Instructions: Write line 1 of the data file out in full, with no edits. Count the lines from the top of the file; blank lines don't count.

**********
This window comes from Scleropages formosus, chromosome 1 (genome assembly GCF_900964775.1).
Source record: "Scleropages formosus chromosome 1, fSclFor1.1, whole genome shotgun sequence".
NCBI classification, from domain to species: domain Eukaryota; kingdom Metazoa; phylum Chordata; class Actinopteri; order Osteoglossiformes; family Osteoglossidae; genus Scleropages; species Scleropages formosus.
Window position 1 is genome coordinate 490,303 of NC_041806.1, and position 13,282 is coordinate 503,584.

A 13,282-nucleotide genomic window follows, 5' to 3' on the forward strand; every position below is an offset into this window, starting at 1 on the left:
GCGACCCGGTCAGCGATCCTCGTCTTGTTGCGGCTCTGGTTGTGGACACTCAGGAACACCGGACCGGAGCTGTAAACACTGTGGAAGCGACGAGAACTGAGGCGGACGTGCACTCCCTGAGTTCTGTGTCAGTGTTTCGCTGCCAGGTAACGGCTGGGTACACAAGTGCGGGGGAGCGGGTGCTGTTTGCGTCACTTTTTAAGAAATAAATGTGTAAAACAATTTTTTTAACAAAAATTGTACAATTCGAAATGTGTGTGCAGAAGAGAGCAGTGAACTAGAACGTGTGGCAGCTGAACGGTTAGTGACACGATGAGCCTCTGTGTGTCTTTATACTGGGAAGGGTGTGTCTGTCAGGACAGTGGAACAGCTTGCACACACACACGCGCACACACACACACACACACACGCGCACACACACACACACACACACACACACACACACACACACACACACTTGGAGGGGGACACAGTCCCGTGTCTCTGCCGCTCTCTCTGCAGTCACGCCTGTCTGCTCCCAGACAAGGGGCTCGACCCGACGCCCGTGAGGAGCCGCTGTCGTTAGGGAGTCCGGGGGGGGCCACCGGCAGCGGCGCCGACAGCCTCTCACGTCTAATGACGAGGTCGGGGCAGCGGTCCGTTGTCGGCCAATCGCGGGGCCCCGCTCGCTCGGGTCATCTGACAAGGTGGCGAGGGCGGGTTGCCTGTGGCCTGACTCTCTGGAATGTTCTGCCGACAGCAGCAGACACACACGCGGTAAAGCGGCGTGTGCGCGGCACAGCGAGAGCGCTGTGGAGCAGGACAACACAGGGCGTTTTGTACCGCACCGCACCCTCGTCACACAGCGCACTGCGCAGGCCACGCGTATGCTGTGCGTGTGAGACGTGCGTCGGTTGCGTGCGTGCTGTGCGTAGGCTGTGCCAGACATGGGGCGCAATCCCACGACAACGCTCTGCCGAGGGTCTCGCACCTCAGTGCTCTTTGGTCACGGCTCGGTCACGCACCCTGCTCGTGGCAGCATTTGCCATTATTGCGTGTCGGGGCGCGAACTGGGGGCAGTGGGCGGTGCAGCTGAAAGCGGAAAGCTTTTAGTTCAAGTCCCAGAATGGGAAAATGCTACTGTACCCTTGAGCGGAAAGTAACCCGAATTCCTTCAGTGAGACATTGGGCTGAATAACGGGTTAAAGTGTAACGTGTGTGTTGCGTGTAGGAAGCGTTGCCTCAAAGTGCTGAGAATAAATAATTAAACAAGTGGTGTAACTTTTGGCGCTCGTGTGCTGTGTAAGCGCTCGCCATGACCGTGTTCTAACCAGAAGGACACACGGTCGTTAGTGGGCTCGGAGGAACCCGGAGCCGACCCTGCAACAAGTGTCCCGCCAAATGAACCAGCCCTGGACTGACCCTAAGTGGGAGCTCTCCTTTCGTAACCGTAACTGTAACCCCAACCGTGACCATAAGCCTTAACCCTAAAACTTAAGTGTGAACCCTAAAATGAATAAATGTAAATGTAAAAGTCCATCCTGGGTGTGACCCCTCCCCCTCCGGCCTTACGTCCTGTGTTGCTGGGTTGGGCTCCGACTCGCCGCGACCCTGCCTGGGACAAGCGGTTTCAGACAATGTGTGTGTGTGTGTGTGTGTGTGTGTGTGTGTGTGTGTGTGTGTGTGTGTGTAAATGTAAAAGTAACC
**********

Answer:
This window comes from Scleropages formosus, chromosome 1 (genome assembly GCF_900964775.1).